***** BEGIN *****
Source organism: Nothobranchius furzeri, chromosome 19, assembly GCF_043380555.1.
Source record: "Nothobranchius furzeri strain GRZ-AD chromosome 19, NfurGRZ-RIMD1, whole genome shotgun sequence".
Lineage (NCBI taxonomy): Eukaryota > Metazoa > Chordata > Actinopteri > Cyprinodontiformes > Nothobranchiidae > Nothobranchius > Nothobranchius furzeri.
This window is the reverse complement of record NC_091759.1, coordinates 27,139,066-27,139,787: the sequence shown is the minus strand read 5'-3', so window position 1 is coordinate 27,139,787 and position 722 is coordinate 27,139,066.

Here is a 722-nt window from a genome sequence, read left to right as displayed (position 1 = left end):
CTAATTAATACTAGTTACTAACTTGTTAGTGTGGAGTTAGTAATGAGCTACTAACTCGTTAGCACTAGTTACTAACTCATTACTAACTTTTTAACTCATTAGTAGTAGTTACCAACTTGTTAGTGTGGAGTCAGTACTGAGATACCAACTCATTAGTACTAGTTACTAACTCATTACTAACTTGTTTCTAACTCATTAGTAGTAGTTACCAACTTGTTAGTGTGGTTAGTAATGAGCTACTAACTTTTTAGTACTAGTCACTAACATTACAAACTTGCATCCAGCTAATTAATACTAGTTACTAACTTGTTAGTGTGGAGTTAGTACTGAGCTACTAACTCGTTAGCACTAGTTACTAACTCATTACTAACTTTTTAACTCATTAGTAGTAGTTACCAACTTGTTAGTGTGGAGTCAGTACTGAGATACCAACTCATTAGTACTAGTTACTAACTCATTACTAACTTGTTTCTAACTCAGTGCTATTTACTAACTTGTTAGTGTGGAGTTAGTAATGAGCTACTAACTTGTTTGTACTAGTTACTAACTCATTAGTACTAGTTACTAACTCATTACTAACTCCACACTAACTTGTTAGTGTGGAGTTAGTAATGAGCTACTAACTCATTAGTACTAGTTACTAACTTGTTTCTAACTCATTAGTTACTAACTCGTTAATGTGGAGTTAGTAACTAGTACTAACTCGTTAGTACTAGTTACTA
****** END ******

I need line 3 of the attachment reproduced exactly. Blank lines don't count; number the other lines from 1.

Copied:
Lineage (NCBI taxonomy): Eukaryota > Metazoa > Chordata > Actinopteri > Cyprinodontiformes > Nothobranchiidae > Nothobranchius > Nothobranchius furzeri.